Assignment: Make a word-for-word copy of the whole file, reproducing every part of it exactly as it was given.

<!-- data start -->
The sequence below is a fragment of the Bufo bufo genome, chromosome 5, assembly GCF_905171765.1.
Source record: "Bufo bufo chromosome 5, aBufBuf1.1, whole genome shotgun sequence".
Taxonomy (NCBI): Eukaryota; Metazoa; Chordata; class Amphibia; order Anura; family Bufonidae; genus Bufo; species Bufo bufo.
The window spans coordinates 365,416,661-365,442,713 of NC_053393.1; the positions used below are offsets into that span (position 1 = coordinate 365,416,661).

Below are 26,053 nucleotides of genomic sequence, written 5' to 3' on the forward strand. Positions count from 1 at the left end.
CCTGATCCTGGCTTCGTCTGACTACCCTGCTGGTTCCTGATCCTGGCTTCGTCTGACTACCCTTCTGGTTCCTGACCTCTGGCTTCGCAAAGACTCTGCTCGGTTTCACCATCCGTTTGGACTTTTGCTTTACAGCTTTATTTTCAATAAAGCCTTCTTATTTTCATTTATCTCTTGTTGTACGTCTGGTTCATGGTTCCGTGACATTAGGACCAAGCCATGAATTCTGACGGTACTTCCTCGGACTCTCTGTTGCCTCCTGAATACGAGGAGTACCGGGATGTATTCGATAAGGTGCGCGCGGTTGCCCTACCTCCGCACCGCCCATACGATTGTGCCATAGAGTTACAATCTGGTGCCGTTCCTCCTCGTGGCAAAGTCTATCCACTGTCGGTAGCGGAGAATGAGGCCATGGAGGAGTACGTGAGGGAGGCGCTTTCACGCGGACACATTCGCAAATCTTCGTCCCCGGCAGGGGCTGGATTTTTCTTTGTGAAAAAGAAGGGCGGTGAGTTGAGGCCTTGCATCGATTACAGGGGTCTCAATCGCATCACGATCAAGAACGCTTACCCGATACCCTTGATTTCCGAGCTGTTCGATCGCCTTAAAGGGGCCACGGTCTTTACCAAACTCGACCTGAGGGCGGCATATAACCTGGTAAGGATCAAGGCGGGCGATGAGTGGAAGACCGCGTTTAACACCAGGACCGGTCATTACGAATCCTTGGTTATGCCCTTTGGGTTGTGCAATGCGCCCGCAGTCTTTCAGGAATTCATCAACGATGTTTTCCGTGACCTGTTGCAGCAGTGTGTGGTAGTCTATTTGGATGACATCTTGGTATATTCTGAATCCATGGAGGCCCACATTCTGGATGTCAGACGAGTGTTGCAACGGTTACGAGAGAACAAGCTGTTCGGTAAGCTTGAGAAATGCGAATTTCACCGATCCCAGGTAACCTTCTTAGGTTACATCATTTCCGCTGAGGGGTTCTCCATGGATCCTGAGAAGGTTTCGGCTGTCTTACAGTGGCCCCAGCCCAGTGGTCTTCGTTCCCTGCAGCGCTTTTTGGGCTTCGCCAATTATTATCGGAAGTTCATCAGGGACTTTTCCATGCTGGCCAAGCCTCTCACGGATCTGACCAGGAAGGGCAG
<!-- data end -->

The sequence below is a fragment of the Bufo bufo genome, chromosome 5, assembly GCF_905171765.1.
Source record: "Bufo bufo chromosome 5, aBufBuf1.1, whole genome shotgun sequence".
Taxonomy (NCBI): Eukaryota; Metazoa; Chordata; class Amphibia; order Anura; family Bufonidae; genus Bufo; species Bufo bufo.
The window spans coordinates 365,416,661-365,442,713 of NC_053393.1; the positions used below are offsets into that span (position 1 = coordinate 365,416,661).

Below are 26,053 nucleotides of genomic sequence, written 5' to 3' on the forward strand. Positions count from 1 at the left end.
CCTGATCCTGGCTTCGTCTGACTACCCTGCTGGTTCCTGATCCTGGCTTCGTCTGACTACCCTTCTGGTTCCTGACCTCTGGCTTCGCAAAGACTCTGCTCGGTTTCACCATCCGTTTGGACTTTTGCTTTACAGCTTTATTTTCAATAAAGCCTTCTTATTTTCATTTATCTCTTGTTGTACGTCTGGTTCATGGTTCCGTGACATTAGGACCAAGCCATGAATTCTGACGGTACTTCCTCGGACTCTCTGTTGCCTCCTGAATACGAGGAGTACCGGGATGTATTCGATAAGGTGCGCGCGGTTGCCCTACCTCCGCACCGCCCATACGATTGTGCCATAGAGTTACAATCTGGTGCCGTTCCTCCTCGTGGCAAAGTCTATCCACTGTCGGTAGCGGAGAATGAGGCCATGGAGGAGTACGTGAGGGAGGCGCTTTCACGCGGACACATTCGCAAATCTTCGTCCCCGGCAGGGGCTGGATTTTTCTTTGTGAAAAAGAAGGGCGGTGAGTTGAGGCCTTGCATCGATTACAGGGGTCTCAATCGCATCACGATCAAGAACGCTTACCCGATACCCTTGATTTCCGAGCTGTTCGATCGCCTTAAAGGGGCCACGGTCTTTACCAAACTCGACCTGAGGGCGGCATATAACCTGGTAAGGATCAAGGCGGGCGATGAGTGGAAGACCGCGTTTAACACCAGGACCGGTCATTACGAATCCTTGGTTATGCCCTTTGGGTTGTGCAATGCGCCCGCAGTCTTTCAGGAATTCATCAACGATGTTTTCCGTGACCTGTTGCAGCAGTGTGTGGTAGTCTATTTGGATGACATCTTGGTATATTCTGAATCCATGGAGGCCCACATTCTGGATGTCAGACGAGTGTTGCAACGGTTACGAGAGAACAAGCTGTTCGGTAAGCTTGAGAAATGCGAATTTCACCGATCCCAGGTAACCTTCTTAGGTTACATCATTTCCGCTGAGGGGTTCTCCATGGATCCTGAGAAGGTTTCGGCTGTCTTACAGTGGCCCCAGCCCAGTGGTCTTCGTTCCCTGCAGCGCTTTTTGGGCTTCGCCAATTATTATCGGAAGTTCATCAGGGACTTTTCCATGCTGGCCAAGCCTCTCACGGATCTGACCAGGAAGGGCAG